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Public boards begin reopening to in-person meetings

The Jefferson County Board of Supervisors has resumed in-person meetings, though meetings are limited to 10 people. Other boards and councils in southeast Iowa are making plans to return to in-person meetings, too. (Union archive photo)
The Jefferson County Board of Supervisors has resumed in-person meetings, though meetings are limited to 10 people. Other boards and councils in southeast Iowa are making plans to return to in-person meetings, too. (Union archive photo)

Public buildings are slowly starting to open up after more than two months of being closed.

Some boards and commissions have returned to meeting in person, while others plan to do so soon and still others are content with online get-togethers for the time being.

The Jefferson County Board of Supervisors has returned to holding its normal in-person meetings, with the caveat that only 10 total people are allowed in the room at once. In practice, this means that after counting the three supervisors, the city engineer and a member of the auditor’s office, only five spots remain for other county officials or members of the public. The Jefferson County Courthouse was locked until May 18, and residents had to schedule an appointment to meet with a county official or call someone once they got to the front door.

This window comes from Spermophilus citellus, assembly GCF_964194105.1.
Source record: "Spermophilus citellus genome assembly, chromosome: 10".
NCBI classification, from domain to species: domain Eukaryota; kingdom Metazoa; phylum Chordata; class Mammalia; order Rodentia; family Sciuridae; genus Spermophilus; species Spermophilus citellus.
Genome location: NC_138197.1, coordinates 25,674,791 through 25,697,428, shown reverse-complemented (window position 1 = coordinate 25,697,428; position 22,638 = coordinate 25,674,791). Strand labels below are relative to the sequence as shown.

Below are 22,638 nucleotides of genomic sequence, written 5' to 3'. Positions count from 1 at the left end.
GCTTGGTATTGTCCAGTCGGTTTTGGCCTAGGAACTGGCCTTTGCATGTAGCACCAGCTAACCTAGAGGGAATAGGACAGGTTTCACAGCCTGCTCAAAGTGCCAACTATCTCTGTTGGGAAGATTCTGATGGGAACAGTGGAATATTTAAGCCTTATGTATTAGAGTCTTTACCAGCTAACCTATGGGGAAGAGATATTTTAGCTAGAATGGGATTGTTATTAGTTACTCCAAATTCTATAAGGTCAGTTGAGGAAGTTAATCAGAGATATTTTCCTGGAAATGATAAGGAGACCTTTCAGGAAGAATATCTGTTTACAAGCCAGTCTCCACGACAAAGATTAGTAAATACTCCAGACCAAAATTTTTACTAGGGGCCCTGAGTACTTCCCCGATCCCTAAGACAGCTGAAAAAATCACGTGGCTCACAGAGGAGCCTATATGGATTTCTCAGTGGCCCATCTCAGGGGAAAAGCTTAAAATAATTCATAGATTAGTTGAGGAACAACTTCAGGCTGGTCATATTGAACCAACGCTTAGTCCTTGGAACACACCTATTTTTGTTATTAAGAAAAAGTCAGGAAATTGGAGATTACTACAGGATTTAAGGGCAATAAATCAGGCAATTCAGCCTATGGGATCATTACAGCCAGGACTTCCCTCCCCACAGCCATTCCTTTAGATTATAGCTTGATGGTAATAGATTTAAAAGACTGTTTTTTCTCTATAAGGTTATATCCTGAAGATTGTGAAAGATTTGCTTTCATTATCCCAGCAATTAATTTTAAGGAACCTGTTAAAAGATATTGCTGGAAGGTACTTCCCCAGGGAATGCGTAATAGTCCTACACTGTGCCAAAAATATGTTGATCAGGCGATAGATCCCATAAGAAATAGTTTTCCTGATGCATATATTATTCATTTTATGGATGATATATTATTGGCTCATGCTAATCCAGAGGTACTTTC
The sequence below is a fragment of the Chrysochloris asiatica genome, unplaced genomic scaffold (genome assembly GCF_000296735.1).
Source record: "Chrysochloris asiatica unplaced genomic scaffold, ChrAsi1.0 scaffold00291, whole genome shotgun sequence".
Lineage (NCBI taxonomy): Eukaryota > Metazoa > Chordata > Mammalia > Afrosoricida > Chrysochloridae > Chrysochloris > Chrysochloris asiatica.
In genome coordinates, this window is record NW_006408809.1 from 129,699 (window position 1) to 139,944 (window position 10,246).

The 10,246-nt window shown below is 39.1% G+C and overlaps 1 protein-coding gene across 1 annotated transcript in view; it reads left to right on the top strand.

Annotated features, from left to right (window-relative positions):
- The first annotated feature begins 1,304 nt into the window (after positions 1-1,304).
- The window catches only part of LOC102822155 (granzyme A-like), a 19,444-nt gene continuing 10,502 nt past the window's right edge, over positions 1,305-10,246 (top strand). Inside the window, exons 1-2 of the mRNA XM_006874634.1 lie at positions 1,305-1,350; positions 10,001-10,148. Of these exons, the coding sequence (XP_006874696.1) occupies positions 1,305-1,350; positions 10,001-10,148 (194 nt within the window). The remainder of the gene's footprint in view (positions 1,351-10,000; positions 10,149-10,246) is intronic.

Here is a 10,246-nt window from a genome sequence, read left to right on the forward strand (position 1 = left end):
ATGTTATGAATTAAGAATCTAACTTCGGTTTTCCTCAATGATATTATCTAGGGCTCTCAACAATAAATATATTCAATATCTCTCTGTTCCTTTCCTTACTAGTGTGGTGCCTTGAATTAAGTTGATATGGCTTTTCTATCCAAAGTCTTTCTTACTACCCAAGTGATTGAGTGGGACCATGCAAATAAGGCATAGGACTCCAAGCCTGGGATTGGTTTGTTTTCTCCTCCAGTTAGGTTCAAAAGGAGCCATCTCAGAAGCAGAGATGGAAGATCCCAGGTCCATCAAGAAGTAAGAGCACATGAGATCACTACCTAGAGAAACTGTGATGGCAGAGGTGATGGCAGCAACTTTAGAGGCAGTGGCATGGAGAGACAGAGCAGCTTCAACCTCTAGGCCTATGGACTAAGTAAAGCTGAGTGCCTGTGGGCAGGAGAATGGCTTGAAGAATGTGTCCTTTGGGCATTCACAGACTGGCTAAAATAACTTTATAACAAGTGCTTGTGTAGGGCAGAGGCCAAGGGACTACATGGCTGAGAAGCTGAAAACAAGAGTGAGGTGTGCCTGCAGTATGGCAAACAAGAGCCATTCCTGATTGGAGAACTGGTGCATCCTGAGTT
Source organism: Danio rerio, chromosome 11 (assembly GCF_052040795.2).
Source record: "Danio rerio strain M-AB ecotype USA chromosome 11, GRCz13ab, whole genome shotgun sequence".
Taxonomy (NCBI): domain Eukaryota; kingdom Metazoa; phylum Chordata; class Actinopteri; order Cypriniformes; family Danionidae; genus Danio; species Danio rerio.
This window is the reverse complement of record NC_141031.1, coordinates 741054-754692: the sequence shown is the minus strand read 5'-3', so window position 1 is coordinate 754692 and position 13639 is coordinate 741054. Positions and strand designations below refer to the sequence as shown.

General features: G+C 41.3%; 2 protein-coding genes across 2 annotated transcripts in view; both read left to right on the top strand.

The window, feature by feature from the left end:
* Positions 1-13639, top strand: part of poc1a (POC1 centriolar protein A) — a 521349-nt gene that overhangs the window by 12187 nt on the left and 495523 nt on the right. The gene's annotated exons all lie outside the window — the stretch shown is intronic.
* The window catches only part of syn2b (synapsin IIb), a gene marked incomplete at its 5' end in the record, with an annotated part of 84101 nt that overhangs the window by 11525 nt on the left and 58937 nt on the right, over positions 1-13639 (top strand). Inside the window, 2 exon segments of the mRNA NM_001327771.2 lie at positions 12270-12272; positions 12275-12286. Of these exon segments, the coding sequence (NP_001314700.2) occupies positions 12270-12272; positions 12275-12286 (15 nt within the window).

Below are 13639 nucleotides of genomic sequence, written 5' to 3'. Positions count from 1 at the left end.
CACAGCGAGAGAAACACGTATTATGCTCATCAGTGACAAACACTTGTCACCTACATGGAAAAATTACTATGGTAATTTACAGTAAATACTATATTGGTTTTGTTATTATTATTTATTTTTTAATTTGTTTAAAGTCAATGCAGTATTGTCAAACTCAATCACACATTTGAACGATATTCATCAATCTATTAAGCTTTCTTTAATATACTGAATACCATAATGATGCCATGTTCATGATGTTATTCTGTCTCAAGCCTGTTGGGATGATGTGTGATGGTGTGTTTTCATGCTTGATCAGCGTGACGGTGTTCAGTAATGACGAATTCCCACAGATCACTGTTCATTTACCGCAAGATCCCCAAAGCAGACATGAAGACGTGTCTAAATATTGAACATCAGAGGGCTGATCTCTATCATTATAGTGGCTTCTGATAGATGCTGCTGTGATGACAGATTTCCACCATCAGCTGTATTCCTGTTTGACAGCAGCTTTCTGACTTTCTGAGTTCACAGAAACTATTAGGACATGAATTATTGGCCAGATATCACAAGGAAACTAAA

Henry County Auditor Shelly Barber said it’s not set in stone yet, but the Henry County Supervisors have been talking about resuming in-person meetings and opening the courthouse, too. She said the supervisors will discuss the matter at their meeting Thursday, June 4. Right now, the discussion has been about reopening the courthouse doors on Monday, June 8. She said nearly all the offices have plexiglass at their front counters to stop the spread of the coronavirus.

Until the supervisors decide to reopen the courthouse, the Henry County Courthouse is open by appointment only. Because the doors were locked, early voting moved from the courthouse to the emergency management building on the west side of town.

Fairfield City Hall has been open to foot traffic since mid-May. The front counter is open for business but the bathrooms and drinking fountains are still off limits. Council meetings are still closed to the public, however, and can be watched online.

Washington County’s Courthouse is still closed to the public and will likely remain so for the month of June. Washington’s school board is also still holding meetings over Zoom, with no plans in place to resume in-person meetings. Washington and Mt. Pleasant city councils are in the same boat, continuing to meet over Zoom.